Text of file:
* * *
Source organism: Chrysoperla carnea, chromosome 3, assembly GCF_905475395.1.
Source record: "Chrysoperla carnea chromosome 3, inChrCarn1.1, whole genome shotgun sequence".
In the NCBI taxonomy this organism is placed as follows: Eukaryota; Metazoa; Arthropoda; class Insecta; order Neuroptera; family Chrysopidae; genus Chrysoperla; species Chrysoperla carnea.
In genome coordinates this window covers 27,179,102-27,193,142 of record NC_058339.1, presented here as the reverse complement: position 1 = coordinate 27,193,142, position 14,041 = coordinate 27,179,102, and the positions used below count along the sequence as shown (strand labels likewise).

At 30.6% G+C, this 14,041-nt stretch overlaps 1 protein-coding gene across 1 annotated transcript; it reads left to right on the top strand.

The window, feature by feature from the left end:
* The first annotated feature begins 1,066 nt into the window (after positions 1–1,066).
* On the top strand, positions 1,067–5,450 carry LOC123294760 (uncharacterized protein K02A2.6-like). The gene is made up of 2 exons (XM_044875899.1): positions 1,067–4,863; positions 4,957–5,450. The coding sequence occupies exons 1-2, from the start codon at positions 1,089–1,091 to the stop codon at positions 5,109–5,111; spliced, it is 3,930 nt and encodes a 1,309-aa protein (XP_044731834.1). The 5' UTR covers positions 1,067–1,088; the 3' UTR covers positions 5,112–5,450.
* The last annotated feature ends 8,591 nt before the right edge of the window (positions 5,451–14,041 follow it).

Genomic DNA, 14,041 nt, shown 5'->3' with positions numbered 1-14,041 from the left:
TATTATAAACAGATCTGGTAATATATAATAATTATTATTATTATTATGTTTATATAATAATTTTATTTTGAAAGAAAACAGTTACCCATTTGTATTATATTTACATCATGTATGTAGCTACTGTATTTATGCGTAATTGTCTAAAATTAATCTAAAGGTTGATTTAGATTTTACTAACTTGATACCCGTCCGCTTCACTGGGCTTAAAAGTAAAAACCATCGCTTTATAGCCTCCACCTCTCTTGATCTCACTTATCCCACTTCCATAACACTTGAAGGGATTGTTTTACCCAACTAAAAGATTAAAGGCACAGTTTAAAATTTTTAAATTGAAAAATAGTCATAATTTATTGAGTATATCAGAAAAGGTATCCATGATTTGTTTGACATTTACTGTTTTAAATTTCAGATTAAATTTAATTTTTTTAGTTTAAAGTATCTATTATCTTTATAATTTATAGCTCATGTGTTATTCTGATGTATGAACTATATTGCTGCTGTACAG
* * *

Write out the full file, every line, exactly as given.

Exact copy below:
Source organism: Chrysoperla carnea, chromosome 3, assembly GCF_905475395.1.
Source record: "Chrysoperla carnea chromosome 3, inChrCarn1.1, whole genome shotgun sequence".
In the NCBI taxonomy this organism is placed as follows: Eukaryota; Metazoa; Arthropoda; class Insecta; order Neuroptera; family Chrysopidae; genus Chrysoperla; species Chrysoperla carnea.
In genome coordinates this window covers 27,179,102-27,193,142 of record NC_058339.1, presented here as the reverse complement: position 1 = coordinate 27,193,142, position 14,041 = coordinate 27,179,102, and the positions used below count along the sequence as shown (strand labels likewise).

At 30.6% G+C, this 14,041-nt stretch overlaps 1 protein-coding gene across 1 annotated transcript; it reads left to right on the top strand.

The window, feature by feature from the left end:
* The first annotated feature begins 1,066 nt into the window (after positions 1–1,066).
* On the top strand, positions 1,067–5,450 carry LOC123294760 (uncharacterized protein K02A2.6-like). The gene is made up of 2 exons (XM_044875899.1): positions 1,067–4,863; positions 4,957–5,450. The coding sequence occupies exons 1-2, from the start codon at positions 1,089–1,091 to the stop codon at positions 5,109–5,111; spliced, it is 3,930 nt and encodes a 1,309-aa protein (XP_044731834.1). The 5' UTR covers positions 1,067–1,088; the 3' UTR covers positions 5,112–5,450.
* The last annotated feature ends 8,591 nt before the right edge of the window (positions 5,451–14,041 follow it).

Genomic DNA, 14,041 nt, shown 5'->3' with positions numbered 1-14,041 from the left:
TATTATAAACAGATCTGGTAATATATAATAATTATTATTATTATTATGTTTATATAATAATTTTATTTTGAAAGAAAACAGTTACCCATTTGTATTATATTTACATCATGTATGTAGCTACTGTATTTATGCGTAATTGTCTAAAATTAATCTAAAGGTTGATTTAGATTTTACTAACTTGATACCCGTCCGCTTCACTGGGCTTAAAAGTAAAAACCATCGCTTTATAGCCTCCACCTCTCTTGATCTCACTTATCCCACTTCCATAACACTTGAAGGGATTGTTTTACCCAACTAAAAGATTAAAGGCACAGTTTAAAATTTTTAAATTGAAAAATAGTCATAATTTATTGAGTATATCAGAAAAGGTATCCATGATTTGTTTGACATTTACTGTTTTAAATTTCAGATTAAATTTAATTTTTTTAGTTTAAAGTATCTATTATCTTTATAATTTATAGCTCATGTGTTATTCTGATGTATGAACTATATTGCTGCTGTACAG